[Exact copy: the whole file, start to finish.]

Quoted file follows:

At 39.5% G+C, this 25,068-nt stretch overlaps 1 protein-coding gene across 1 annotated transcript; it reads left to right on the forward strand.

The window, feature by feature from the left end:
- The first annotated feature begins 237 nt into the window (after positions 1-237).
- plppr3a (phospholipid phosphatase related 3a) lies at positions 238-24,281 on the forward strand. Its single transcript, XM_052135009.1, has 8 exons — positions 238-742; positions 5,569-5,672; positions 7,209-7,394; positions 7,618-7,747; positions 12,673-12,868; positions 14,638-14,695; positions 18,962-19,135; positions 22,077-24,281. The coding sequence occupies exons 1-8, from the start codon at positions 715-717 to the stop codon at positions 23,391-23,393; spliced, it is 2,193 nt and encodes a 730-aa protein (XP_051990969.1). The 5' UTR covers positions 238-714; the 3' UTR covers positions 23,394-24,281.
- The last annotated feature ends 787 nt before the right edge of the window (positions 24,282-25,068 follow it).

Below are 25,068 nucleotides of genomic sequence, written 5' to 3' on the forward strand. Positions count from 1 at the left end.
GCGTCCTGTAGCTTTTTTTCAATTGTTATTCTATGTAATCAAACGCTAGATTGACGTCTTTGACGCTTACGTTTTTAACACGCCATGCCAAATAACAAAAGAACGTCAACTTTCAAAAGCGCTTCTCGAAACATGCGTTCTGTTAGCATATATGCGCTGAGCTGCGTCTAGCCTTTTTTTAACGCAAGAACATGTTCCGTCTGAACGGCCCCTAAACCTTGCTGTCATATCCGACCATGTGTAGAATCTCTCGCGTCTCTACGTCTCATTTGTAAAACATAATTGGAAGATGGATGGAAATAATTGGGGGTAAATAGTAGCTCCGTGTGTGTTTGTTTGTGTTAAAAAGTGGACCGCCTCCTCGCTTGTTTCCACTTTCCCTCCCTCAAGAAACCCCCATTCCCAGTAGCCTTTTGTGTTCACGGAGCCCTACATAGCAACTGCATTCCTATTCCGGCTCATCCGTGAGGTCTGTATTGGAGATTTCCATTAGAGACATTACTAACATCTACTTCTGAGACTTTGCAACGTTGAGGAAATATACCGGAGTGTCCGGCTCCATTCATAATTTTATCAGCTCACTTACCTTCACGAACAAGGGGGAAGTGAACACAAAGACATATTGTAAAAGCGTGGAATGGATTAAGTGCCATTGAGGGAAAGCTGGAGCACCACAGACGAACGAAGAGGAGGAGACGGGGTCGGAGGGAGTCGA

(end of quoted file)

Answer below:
At 39.5% G+C, this 25,068-nt stretch overlaps 1 protein-coding gene across 1 annotated transcript; it reads left to right on the forward strand.

The window, feature by feature from the left end:
- The first annotated feature begins 237 nt into the window (after positions 1-237).
- plppr3a (phospholipid phosphatase related 3a) lies at positions 238-24,281 on the forward strand. Its single transcript, XM_052135009.1, has 8 exons — positions 238-742; positions 5,569-5,672; positions 7,209-7,394; positions 7,618-7,747; positions 12,673-12,868; positions 14,638-14,695; positions 18,962-19,135; positions 22,077-24,281. The coding sequence occupies exons 1-8, from the start codon at positions 715-717 to the stop codon at positions 23,391-23,393; spliced, it is 2,193 nt and encodes a 730-aa protein (XP_051990969.1). The 5' UTR covers positions 238-714; the 3' UTR covers positions 23,394-24,281.
- The last annotated feature ends 787 nt before the right edge of the window (positions 24,282-25,068 follow it).

Below are 25,068 nucleotides of genomic sequence, written 5' to 3' on the forward strand. Positions count from 1 at the left end.
GCGTCCTGTAGCTTTTTTTCAATTGTTATTCTATGTAATCAAACGCTAGATTGACGTCTTTGACGCTTACGTTTTTAACACGCCATGCCAAATAACAAAAGAACGTCAACTTTCAAAAGCGCTTCTCGAAACATGCGTTCTGTTAGCATATATGCGCTGAGCTGCGTCTAGCCTTTTTTTAACGCAAGAACATGTTCCGTCTGAACGGCCCCTAAACCTTGCTGTCATATCCGACCATGTGTAGAATCTCTCGCGTCTCTACGTCTCATTTGTAAAACATAATTGGAAGATGGATGGAAATAATTGGGGGTAAATAGTAGCTCCGTGTGTGTTTGTTTGTGTTAAAAAGTGGACCGCCTCCTCGCTTGTTTCCACTTTCCCTCCCTCAAGAAACCCCCATTCCCAGTAGCCTTTTGTGTTCACGGAGCCCTACATAGCAACTGCATTCCTATTCCGGCTCATCCGTGAGGTCTGTATTGGAGATTTCCATTAGAGACATTACTAACATCTACTTCTGAGACTTTGCAACGTTGAGGAAATATACCGGAGTGTCCGGCTCCATTCATAATTTTATCAGCTCACTTACCTTCACGAACAAGGGGGAAGTGAACACAAAGACATATTGTAAAAGCGTGGAATGGATTAAGTGCCATTGAGGGAAAGCTGGAGCACCACAGACGAACGAAGAGGAGGAGACGGGGTCGGAGGGAGTCGA